How was God going to bless Abram with a mighty nation of heirs? They came up with a plan to produce a physical heir. Genesis 16 shows that their plan violated the creation principle of marriage and it’s vows. Sarai gave her maid, Hagar, to Abram to bear him a child. When Abram was 86 years old Ishmael was conceived by Hagar. But it was a rebellious human solution. It came from a of lack of trust in God. God’s blessings are never secured by sin.
When Hagar became pregnant, Sarah was filled with jealous anger. Hagar was forced to leave for a time.
When we abandon God’s ways, we pay the price. We show the symptoms of our rebellion by our feelings of jealousy, anger, hatred, pride, depression, fear, and guilt. It’s because something isn’t being handled according to God’s principles. These are often signs that something needs to change, or be repented of before God.
Abram and Sarai struggled with this for 14 years, then the time came for God’s plan to be carried out. Genesis 17 tells us that Abram was now about 99 years old, and Sarah about 90. By then it was even harder to have a child by human standards.
God repeated his promise to multiply Abram’s descendants. God established Circumcision as a sign of his covenant. He told him that his wife was going to have a son, Isaac.
This is when God changed Abram’s name to Abraham. Abram (Avram) meant: Father (אב “av”) who is Elevated (רם “ram”): “High Father”. He would now be called Abraham (Avraham): Father (אב “av”) of Many (רהם “raham”). Up to this time his wife’s name was Sarai. It would now be Sarah (Genesis 17:15). Sarai (שָרַי “sa-rai”) meant “princessly one”. Her new name will be Sarah: (שָרֶה “sa-rah”) “princess”.
Abraham laughed when he heard God’s promise (Genesis 17:17). His laughter may have been a laugh of relief and joy, not of disrespect or unbelief. He fell on his face before the Lord. A common sign of worship. After all this time and with all his foolish scheming, God would simply cause to happen what with men was impossible. Abraham obeyed. He, and the males of his small nation, were marked out by the Sacrament of Circumcision.
Then as God spoke again to Abraham, Sarah listened from inside the tent. She heard the promise that she would have a child! (Genesis 18) She laughed at the thought. But this laugh, was clearly a lack of respect for God’s promise. God reaffirmed his promise, “Is anything to hard for the LORD?” (Genesis 18:14) Sarah foolishly denied her laugh and her lapse of trust. But God knows all things. He said, “No, but you DID laugh.” (Genesis 18:15) It’s foolish not to confess (admit) our sins. God knows our hearts. Nothing can be hidden from Him.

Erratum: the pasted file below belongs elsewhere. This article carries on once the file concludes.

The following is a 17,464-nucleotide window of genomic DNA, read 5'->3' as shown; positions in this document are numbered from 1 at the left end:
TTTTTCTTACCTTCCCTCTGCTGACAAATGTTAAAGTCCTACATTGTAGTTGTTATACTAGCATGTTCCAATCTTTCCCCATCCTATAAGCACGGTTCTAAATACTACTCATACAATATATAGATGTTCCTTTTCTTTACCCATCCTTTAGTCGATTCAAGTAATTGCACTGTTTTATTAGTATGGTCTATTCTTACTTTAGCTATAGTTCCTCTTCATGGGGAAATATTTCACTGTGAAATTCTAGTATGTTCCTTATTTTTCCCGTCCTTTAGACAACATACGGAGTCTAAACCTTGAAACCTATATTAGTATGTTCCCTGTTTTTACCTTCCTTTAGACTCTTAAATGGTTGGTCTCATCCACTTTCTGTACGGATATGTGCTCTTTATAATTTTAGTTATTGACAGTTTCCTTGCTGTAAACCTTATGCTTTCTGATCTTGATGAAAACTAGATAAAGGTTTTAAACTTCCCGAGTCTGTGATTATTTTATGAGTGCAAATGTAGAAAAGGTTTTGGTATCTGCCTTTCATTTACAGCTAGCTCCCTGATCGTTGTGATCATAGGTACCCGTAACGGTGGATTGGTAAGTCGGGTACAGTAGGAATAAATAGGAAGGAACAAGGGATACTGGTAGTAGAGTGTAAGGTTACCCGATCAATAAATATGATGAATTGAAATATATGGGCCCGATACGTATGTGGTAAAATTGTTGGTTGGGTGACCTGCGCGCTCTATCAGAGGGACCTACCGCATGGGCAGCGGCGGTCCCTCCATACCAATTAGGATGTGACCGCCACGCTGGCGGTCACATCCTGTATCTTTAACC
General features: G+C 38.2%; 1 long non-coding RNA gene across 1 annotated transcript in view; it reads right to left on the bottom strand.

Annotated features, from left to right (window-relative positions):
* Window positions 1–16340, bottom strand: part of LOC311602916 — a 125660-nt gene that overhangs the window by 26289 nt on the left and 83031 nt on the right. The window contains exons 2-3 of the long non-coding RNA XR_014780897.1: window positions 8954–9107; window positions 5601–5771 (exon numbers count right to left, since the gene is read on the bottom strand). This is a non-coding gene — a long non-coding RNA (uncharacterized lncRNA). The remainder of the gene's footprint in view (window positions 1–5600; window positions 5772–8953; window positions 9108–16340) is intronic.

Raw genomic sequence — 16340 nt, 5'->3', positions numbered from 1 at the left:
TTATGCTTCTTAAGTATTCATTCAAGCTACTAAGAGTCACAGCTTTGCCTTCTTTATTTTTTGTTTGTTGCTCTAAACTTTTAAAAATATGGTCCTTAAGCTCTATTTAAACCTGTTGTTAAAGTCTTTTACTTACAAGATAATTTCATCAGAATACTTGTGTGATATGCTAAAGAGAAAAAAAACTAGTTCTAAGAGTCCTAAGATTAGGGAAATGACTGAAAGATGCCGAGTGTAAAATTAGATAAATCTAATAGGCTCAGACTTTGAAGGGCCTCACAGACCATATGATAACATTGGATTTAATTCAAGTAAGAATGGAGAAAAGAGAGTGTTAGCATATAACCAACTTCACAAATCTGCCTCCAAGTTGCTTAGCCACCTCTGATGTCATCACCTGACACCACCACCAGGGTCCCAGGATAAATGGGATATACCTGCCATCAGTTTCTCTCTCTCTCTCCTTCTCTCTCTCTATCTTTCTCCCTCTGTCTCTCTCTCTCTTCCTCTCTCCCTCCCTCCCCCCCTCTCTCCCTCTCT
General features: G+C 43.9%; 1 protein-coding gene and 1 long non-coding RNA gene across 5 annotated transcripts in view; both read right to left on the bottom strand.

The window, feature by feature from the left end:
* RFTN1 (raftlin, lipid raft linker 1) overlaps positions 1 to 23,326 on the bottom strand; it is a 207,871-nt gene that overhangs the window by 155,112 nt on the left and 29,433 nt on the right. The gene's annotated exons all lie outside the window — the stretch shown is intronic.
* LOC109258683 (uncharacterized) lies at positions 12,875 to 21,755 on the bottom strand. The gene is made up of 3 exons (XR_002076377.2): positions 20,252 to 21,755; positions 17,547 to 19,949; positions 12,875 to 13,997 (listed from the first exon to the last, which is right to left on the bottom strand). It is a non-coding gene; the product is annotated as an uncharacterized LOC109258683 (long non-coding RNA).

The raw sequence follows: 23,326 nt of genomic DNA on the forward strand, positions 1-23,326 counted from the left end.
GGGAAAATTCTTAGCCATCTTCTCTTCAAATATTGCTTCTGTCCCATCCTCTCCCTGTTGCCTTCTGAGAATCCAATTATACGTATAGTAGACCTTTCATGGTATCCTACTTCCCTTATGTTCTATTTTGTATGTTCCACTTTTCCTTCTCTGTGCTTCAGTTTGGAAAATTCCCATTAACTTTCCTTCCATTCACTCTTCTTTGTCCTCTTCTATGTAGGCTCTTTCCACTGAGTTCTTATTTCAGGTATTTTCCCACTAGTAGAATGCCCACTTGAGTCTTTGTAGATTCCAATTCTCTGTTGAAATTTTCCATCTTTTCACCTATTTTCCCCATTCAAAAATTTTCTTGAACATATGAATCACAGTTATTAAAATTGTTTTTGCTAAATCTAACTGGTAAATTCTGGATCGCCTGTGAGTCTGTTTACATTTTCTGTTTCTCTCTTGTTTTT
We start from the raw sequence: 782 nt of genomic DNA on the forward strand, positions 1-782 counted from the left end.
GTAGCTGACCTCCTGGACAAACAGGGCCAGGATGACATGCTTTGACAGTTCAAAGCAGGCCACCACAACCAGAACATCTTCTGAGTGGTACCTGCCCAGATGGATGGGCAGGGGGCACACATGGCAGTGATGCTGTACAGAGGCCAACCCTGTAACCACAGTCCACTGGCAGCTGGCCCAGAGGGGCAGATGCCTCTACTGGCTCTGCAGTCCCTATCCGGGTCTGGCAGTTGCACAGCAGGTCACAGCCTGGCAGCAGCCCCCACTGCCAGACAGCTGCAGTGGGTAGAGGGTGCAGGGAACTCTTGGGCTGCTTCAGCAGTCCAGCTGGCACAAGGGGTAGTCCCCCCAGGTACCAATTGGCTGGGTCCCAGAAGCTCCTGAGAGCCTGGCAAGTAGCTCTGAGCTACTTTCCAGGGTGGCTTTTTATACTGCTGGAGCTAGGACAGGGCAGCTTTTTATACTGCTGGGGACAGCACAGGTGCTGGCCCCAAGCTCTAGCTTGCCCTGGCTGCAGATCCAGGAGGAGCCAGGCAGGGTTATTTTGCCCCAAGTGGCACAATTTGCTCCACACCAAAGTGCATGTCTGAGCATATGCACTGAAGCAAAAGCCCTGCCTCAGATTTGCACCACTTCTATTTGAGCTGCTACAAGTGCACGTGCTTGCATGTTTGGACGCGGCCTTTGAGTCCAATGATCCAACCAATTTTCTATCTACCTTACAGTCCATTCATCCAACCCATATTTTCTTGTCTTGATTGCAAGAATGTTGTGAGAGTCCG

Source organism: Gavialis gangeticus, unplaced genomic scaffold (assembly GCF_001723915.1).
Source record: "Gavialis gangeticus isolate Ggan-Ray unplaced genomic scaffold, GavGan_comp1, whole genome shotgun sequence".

So – What should we believers do if we
should suspect we have a faltering faith?
First we need to admit it! Humble confession is the first step toward restoration. On this side of glory we’re not yet perfect. If we simply accept or excuse our sin, we lack the evidence that we’ve been transformed by God’s grace. 1 John 1:9 says, “If we confess (honestly admit) our sins, he is faithful and just to forgive us our sins and to cleanse us from all unrighteousness.” This promise is based on the fact that Jesus Christ died in place of his people. This is what God illustrated to Abraham when he passed through the animal carcasses.
To correct the problem we need to
do what God prescribes
that strengthens us spiritually.
We call these remedies “the Means of Grace“. They are our source of strength. Good Christian counselors include them in their advice about ways for us to deal with our spiritual weaknesses. These are God-given activities by which God’s children grow in Christ.
God gives us these basic remedies for our regular spiritual nourishment: The lives of Abraham and Sarah are a good example for us to learn from.
1. We need to know, love, and obey God’s Word. Abraham and Sarah found their encouragement by being reminded that God had assured them of his blessing. When they struggled with the promises, God repeated them! The power of God’s word when confirmed to us by the Holy Spirit comforts and assures the heart. We need to be reminded regularly of what God has said. And, God can’t lie or fail! His word takes us to the solid rock to stand on: God’s unfailing promises.